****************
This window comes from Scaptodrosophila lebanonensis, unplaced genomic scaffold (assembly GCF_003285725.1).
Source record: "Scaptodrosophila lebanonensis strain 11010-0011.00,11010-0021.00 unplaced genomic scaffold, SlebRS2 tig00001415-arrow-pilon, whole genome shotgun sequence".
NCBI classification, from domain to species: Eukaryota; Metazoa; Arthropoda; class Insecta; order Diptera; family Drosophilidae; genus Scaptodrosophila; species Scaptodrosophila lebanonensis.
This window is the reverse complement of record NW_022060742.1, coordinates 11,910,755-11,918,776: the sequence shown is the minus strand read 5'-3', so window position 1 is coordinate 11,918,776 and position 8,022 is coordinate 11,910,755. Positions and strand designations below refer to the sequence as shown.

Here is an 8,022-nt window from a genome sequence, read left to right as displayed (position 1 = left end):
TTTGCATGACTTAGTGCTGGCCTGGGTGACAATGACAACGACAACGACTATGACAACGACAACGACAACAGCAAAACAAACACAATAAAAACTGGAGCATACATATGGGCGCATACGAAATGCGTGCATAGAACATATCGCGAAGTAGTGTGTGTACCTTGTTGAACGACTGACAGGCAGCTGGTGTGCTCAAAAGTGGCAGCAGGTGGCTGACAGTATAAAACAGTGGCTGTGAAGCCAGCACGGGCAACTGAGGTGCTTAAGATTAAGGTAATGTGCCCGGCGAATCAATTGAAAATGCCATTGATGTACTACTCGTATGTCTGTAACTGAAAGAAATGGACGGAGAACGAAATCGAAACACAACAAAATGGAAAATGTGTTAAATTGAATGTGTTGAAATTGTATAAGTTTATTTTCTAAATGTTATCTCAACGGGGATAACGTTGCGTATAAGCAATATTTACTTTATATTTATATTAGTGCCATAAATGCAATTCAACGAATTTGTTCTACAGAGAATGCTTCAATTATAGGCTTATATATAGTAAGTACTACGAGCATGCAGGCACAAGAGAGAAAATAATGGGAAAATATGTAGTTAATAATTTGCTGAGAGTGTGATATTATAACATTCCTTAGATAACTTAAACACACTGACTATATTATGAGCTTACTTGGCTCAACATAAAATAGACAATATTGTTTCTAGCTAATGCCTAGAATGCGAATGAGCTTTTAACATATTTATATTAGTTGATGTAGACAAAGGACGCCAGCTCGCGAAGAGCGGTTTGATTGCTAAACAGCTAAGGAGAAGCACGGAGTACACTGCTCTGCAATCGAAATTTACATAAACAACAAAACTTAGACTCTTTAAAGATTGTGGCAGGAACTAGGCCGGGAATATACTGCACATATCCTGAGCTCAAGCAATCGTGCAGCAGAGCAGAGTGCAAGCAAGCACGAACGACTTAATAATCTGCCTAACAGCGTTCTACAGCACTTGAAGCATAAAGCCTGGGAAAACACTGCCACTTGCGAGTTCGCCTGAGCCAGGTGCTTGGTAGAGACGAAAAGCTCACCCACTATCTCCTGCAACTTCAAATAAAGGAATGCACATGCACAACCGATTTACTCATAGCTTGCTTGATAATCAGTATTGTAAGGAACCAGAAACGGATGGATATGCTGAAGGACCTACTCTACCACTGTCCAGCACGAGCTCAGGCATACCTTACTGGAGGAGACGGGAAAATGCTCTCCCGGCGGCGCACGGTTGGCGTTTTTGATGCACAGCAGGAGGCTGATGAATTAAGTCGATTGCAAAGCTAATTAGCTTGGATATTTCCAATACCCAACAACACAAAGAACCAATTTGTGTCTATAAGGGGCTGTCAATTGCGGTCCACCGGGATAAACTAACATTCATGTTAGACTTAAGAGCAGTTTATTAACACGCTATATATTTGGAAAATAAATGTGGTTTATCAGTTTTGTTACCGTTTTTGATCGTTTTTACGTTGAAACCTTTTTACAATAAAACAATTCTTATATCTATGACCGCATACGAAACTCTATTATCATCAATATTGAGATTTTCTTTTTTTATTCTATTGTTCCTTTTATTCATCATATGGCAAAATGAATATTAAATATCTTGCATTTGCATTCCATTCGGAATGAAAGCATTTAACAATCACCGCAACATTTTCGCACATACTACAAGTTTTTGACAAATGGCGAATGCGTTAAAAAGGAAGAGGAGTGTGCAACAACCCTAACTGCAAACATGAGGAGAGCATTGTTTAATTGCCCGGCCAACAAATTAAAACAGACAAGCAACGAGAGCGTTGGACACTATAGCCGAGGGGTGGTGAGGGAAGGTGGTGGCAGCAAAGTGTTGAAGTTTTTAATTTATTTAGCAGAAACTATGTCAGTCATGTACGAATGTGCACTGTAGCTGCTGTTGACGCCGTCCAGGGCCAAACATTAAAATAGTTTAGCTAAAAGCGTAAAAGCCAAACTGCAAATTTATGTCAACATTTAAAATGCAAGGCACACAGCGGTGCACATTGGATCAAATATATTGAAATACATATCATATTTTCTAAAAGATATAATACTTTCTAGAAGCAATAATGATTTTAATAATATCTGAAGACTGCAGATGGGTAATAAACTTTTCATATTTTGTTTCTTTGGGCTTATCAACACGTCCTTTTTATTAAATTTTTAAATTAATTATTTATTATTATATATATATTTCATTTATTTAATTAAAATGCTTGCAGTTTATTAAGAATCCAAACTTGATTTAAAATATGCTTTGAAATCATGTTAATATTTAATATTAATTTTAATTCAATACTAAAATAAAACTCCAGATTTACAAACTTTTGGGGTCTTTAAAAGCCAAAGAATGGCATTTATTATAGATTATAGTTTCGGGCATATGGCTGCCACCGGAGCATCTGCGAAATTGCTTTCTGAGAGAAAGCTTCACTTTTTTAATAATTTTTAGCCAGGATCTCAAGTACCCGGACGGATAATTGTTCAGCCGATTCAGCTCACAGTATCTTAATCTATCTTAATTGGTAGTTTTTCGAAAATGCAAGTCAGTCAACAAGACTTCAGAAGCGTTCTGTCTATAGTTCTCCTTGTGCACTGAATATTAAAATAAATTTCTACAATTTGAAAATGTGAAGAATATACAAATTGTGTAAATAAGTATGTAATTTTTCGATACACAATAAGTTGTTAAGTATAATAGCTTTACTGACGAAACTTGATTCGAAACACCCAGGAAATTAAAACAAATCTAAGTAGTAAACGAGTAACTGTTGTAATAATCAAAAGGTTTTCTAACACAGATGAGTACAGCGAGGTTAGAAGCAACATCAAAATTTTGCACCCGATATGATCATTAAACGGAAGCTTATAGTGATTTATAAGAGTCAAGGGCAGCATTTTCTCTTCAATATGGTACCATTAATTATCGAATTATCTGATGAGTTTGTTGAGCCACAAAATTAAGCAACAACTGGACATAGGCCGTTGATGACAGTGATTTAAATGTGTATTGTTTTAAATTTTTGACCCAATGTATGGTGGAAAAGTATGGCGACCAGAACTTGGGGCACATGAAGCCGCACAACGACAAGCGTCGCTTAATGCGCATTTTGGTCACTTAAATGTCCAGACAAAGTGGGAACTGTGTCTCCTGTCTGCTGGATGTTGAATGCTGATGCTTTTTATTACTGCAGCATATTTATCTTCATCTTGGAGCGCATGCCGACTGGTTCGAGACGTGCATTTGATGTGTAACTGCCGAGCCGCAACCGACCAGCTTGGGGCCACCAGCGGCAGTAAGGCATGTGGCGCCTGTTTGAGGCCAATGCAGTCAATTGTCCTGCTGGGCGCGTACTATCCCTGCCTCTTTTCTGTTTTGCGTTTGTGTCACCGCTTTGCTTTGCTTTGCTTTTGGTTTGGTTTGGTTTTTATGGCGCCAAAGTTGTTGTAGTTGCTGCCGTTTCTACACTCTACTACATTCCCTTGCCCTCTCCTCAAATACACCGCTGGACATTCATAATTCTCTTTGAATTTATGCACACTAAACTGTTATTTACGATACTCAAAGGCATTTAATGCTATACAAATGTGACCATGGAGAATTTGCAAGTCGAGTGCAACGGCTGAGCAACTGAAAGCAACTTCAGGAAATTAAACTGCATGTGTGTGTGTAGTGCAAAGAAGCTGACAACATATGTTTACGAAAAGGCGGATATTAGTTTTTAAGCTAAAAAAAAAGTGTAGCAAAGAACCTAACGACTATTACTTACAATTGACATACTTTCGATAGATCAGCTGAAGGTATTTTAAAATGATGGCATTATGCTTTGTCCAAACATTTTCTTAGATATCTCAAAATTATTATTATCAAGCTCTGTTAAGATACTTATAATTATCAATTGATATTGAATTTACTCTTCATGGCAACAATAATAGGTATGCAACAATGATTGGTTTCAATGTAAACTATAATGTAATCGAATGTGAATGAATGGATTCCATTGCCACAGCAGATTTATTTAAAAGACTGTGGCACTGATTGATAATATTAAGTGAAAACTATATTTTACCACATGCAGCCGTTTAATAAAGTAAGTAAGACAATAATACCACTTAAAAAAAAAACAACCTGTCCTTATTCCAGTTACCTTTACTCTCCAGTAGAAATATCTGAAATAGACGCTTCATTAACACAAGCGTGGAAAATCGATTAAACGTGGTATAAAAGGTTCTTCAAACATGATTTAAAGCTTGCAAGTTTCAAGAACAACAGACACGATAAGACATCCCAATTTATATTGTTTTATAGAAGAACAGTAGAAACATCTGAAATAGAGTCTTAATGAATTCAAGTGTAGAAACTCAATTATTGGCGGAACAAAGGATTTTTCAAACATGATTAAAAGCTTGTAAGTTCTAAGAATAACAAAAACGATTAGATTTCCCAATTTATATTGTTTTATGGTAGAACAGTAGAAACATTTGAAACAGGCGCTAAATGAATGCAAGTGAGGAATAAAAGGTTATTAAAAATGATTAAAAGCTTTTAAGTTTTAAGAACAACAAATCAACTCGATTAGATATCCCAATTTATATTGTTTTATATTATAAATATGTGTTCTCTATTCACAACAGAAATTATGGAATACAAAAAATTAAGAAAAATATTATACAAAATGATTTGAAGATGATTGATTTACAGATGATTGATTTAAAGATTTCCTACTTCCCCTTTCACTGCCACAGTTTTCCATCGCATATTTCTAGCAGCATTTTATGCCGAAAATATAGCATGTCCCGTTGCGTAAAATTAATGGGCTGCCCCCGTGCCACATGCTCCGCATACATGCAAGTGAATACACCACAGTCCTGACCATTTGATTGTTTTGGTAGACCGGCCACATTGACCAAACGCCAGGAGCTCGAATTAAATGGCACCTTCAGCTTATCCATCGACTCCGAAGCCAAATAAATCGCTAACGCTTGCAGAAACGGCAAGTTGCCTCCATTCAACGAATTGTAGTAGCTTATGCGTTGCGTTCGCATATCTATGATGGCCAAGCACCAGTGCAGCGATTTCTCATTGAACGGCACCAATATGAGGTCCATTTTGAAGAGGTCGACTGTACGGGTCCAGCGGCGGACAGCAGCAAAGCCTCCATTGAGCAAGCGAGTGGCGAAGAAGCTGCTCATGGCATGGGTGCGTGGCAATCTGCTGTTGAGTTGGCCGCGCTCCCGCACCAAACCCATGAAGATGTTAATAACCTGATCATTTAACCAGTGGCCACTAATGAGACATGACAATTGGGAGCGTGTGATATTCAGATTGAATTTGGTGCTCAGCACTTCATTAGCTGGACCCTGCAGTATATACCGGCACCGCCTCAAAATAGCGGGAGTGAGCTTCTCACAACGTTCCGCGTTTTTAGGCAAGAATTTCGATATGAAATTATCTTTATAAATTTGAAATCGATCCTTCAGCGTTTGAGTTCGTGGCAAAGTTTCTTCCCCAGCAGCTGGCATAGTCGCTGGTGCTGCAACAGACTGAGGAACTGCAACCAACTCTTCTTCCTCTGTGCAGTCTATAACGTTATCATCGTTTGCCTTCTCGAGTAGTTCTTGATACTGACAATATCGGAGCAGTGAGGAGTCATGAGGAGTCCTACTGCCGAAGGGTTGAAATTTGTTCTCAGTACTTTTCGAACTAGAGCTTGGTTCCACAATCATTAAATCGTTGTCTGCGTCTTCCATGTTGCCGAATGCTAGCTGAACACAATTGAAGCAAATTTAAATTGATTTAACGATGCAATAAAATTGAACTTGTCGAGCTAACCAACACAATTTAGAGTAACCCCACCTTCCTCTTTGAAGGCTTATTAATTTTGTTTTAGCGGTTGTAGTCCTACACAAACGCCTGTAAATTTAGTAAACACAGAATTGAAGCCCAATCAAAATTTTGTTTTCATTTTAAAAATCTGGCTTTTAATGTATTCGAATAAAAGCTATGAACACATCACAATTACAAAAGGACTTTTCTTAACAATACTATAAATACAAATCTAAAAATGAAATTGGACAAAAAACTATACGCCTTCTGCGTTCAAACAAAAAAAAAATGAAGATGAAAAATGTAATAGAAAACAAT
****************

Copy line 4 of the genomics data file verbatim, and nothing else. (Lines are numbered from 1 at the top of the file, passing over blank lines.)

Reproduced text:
This window is the reverse complement of record NW_022060742.1, coordinates 11,910,755-11,918,776: the sequence shown is the minus strand read 5'-3', so window position 1 is coordinate 11,918,776 and position 8,022 is coordinate 11,910,755. Positions and strand designations below refer to the sequence as shown.